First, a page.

This strategy uses national and local data to provide context to the antiracism work we are undertaking. The data is not being used to establish direct causal connections between ethnicity and outcome. It can be misleading to think of ethnicity as the main reason or explanation for any differences or disproportionality. There will be many different intersecting factors that contribute to people who experience racism having greater or lesser access to services, resources, or information. For example, socio economic status, cultural or religious differences, social mobility, age, or lack of efficacy in service delivery will all contribute to any differences in the data. Furthermore, we recognise that there is vast diversity within Racially Minoritised communities. It is difficult to draw general conclusions based on ethnicity alone. This strategy will use the data in conjunction with community engagement and anti-racism best practice to complement the reasoning for our anti-racism intentions.

Population Data by Ethnicity – Census 2021

·         More than a quarter of residents, 26% are ‘BME’ (non-White UK/British from Black and Minoritised Ethnic (‘BME’) groups). Higher than seen in the South-East (21%) but similar what is found in England (27%). 

·         Despite the overall number of residents only increasing by 1% since the last Census. The number of ‘BME’ residents has increased by over a third (35%)

·         7.5% of ‘BME’ residents are Black. Black residents make up 2% of all residents on the city. This is lower than the national Black population of 4.2%. The number of Black residents in Brighton & Hove has increased by 30%

·         18% of ‘'BME'’ residents are Asian. Asian residents make up one in twenty of all residents in the city (4.8%). This is lower than the national Asian population of 9.6%. The number of Asian residents has increased by 17%.

·         18% of 'BME' residents are of ‘mixed ethnicity.’ Residents of ‘mixed ethnicity’ make up one in twenty of all residents (4.8%). The number of residents of mixed ethnicity has increased by 2,820 people (27%)

·         4.2% of 'BME' residents in the city are Arab. Arab residents make up 1.1% of all residents in the city. This is higher than national Arab population of 0.6% The number of Arab residents has increased by 42%.

·         More than a third of 'BME' residents are other White (37%). Other White residents make up nearly one in ten of all residents (9.7%). The number of other White residents has increased by 37%.


Key Data: Local


·         20% of Brighton & Hove residents were born outside of the UK, significantly higher than the Southeast proportion of 16%

·         For nearly one in ten residents (24,579 people, 9.1%) English is not their preferred language.  Higher than the South-East (7.2%) but similar to England (9.2%).

·         In more than one in twenty city households (7,817, 6.4%) no adult speaks English as a main or preferred language.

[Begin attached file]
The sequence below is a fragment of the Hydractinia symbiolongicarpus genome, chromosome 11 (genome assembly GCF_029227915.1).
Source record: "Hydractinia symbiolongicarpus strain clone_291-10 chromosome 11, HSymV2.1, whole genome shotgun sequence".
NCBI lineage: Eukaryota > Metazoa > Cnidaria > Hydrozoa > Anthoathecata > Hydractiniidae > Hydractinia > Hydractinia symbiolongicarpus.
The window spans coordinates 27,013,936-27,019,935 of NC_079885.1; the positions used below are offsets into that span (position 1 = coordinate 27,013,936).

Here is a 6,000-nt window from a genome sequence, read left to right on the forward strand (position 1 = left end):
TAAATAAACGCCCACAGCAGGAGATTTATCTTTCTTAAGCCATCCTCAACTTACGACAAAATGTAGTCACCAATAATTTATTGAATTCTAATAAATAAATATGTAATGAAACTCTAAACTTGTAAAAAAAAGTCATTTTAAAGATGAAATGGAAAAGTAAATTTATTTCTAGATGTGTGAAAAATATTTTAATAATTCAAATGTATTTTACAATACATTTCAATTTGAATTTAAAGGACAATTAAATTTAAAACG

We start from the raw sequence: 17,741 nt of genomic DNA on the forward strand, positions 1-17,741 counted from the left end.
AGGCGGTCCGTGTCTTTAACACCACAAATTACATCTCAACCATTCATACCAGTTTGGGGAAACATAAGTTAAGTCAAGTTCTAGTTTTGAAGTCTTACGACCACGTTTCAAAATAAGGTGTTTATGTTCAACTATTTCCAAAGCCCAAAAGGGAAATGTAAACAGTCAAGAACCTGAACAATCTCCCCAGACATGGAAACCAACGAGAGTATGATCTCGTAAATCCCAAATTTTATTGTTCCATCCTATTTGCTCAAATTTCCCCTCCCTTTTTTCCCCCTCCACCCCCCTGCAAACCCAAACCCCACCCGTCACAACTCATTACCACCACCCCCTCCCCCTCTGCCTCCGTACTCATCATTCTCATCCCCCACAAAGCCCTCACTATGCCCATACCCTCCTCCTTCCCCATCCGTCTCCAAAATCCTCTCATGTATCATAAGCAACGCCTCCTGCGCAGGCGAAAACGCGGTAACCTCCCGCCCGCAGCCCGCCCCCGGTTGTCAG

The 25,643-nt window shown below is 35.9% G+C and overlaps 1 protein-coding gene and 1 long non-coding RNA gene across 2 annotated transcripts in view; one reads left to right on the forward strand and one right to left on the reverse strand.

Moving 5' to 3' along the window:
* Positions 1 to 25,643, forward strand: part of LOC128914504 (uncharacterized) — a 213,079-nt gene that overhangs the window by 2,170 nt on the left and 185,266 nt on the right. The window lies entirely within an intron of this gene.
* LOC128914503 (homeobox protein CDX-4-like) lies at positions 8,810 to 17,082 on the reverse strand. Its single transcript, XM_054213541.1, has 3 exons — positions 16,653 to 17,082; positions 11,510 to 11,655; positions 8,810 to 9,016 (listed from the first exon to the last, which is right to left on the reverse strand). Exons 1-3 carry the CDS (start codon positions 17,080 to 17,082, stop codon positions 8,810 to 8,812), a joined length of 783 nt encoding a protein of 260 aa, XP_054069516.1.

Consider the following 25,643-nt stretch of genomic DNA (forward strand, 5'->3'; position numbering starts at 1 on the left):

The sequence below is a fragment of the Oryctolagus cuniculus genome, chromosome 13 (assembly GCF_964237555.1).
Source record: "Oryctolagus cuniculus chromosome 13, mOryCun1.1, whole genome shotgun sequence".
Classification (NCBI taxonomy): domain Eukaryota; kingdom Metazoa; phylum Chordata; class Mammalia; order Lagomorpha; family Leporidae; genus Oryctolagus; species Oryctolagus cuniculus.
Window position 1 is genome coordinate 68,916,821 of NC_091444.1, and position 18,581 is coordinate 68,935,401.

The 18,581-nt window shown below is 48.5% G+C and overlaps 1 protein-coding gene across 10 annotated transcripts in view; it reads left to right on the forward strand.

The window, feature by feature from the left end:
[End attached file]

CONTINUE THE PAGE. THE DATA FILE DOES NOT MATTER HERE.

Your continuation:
·         For a further 6,603 households (5.4%) not all adults have English as their preferred or first language.

·         Over a quarter of multi-person household in the city (21,775, 27%) are ‘multi-ethnic' households. This is significantly higher than seen in the South-East (16%) and England (15%)

·         Highest proportion of ‘multi-ethnic' households in England (upper tier local authorities), outside of London

·         The percentage of 'BME' and White Other staff within the council workforce continues to increase (data as at 30th September 2022). Compared with 31 December 2021, we have seen 0.6% and 0.4% increases in their workforce profiles respectively. This means 9.2% of the workforce are from 'BME' 257 backgrounds, compared with a target of 9.1%. For White Other staff the figure is 8.4%, compared with a target of 8.8%

·         'BME' populations age profile is younger than the white British population. Whilst 22% of all Brighton & Hove residents are 19 years old or under, 24% of all 'BME' residents are 19 and under, including 50% of all residents identifying as having Multiple Ethnicity or as ‘Mixed Heritage’. This is subject to new census data being released in 2023.

·         Only 8.1% of residents aged over 65 were from 'BME' backgrounds in the 2011 census. Of that 8.1%, 44% identified as male and 56% identified as female. There is not enough substantial qualitative data for those who identify a Trans, Non-Binary, or gender non-conforming. This is subject to new census data being released in 2023.

·         As of 2013/14 8% of people aged 65 or over receiving Adult Social care services provided or commissioned by the council were from 'BME' communities. This is an increase on the 7% from 'BME' Communities in 2011/12[5]

·         10% of those aged 65 or over receiving Adult Social Care for dementia on 2013/14 were from 'BME' backgrounds, an over-representation compared to the cities 'BME' population

·         Babies from the Black ethnic group have the highest rates of stillbirths and infant deaths, with babies from the Asian ethnic group consistently the second highest[6]. Later in life, those of south Asian heritage have higher levels of stroke, coronary heart disease and diabetes[7]; those who identify as Black African, Caribbean, and Black British typically have higher levels of hypertension and stroke.[8]